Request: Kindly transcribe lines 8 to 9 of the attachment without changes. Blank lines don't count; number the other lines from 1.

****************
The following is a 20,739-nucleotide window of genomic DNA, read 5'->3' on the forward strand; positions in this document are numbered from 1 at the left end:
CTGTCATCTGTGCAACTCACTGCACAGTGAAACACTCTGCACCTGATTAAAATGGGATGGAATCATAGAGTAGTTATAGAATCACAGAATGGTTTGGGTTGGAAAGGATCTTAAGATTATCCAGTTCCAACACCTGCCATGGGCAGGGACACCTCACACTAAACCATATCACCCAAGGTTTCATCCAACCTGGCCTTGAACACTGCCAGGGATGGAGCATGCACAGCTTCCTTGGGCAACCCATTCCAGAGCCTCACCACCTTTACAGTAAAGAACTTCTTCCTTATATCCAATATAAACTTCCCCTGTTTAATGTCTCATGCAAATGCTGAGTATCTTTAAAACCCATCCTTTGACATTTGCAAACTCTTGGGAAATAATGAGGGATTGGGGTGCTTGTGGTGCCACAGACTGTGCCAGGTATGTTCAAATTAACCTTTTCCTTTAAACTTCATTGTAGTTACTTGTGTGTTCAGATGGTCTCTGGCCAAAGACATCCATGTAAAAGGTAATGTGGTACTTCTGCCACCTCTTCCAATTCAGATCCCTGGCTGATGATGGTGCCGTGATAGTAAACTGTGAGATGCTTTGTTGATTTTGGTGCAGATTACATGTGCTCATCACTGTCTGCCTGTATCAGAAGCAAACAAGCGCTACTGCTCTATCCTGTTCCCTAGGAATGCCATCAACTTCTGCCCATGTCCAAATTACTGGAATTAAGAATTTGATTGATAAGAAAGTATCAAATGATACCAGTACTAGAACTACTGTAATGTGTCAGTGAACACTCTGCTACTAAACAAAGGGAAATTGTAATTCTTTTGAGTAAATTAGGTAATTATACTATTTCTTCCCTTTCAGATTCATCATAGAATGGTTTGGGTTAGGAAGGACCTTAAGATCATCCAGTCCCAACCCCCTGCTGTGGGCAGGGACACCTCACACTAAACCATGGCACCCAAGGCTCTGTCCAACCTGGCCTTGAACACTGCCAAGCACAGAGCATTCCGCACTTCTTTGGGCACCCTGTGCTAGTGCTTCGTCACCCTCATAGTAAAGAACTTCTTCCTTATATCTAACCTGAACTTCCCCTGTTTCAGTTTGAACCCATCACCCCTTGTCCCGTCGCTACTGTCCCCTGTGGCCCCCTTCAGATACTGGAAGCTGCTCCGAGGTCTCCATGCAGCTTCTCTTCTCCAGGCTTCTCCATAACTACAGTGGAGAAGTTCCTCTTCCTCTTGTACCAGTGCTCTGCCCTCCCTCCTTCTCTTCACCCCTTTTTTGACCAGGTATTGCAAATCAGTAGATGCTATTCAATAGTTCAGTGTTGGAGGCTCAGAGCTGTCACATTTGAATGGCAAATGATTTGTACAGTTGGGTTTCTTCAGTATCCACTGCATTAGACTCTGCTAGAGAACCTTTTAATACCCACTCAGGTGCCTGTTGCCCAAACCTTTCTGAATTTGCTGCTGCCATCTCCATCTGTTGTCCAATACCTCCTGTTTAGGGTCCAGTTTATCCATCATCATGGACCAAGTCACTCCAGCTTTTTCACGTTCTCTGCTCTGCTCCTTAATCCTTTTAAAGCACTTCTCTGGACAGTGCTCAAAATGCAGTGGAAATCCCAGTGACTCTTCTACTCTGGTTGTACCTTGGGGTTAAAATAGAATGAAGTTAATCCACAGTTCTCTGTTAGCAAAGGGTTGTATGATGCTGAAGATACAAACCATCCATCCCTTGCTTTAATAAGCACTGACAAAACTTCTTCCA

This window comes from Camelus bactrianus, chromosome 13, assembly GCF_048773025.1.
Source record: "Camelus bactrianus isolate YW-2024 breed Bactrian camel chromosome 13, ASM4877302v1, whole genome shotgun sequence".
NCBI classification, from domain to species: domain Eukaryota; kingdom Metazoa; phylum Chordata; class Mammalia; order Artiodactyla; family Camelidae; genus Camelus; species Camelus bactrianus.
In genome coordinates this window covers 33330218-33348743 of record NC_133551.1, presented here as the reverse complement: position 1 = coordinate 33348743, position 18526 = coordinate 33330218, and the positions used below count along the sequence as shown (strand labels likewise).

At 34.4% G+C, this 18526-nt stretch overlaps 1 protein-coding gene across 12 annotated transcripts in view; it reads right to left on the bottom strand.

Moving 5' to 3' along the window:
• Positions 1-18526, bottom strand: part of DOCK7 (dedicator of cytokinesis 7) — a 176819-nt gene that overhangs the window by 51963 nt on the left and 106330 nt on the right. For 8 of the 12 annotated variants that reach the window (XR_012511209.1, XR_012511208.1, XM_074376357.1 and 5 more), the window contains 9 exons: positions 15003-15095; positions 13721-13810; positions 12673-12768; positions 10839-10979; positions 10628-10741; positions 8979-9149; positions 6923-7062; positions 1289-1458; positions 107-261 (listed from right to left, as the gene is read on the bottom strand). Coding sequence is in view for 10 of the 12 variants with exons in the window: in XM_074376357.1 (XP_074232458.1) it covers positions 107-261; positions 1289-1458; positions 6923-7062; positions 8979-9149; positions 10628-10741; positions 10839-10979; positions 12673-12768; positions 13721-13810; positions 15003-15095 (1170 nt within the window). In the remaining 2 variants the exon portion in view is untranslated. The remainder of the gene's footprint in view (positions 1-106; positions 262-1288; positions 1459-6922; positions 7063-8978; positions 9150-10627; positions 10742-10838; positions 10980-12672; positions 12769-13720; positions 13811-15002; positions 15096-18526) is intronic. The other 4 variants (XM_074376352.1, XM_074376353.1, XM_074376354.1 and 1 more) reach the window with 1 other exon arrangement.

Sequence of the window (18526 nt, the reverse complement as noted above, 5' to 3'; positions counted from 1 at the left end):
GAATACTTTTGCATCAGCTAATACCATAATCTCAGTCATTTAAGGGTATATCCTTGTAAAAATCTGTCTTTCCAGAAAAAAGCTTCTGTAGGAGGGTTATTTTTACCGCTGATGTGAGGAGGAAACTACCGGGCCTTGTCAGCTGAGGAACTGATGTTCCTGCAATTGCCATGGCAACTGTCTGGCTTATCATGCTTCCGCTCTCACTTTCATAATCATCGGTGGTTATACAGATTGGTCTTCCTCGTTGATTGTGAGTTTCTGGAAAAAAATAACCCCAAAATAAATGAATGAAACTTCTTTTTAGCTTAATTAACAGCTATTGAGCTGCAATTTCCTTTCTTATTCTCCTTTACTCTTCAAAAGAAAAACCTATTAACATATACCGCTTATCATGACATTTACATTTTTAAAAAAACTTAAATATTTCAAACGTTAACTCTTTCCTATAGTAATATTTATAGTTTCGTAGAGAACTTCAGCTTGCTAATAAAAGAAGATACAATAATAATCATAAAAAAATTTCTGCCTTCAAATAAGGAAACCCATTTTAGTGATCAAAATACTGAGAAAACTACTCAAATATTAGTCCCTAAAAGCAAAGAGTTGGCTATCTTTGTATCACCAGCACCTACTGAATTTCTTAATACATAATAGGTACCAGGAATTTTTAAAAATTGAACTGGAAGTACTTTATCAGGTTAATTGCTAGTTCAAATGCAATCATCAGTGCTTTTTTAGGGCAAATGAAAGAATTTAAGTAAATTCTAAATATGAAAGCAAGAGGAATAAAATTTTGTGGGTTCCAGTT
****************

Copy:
Moving 5' to 3' along the window:
• Positions 1-18526, bottom strand: part of DOCK7 (dedicator of cytokinesis 7) — a 176819-nt gene that overhangs the window by 51963 nt on the left and 106330 nt on the right. For 8 of the 12 annotated variants that reach the window (XR_012511209.1, XR_012511208.1, XM_074376357.1 and 5 more), the window contains 9 exons: positions 15003-15095; positions 13721-13810; positions 12673-12768; positions 10839-10979; positions 10628-10741; positions 8979-9149; positions 6923-7062; positions 1289-1458; positions 107-261 (listed from right to left, as the gene is read on the bottom strand). Coding sequence is in view for 10 of the 12 variants with exons in the window: in XM_074376357.1 (XP_074232458.1) it covers positions 107-261; positions 1289-1458; positions 6923-7062; positions 8979-9149; positions 10628-10741; positions 10839-10979; positions 12673-12768; positions 13721-13810; positions 15003-15095 (1170 nt within the window). In the remaining 2 variants the exon portion in view is untranslated. The remainder of the gene's footprint in view (positions 1-106; positions 262-1288; positions 1459-6922; positions 7063-8978; positions 9150-10627; positions 10742-10838; positions 10980-12672; positions 12769-13720; positions 13811-15002; positions 15096-18526) is intronic. The other 4 variants (XM_074376352.1, XM_074376353.1, XM_074376354.1 and 1 more) reach the window with 1 other exon arrangement.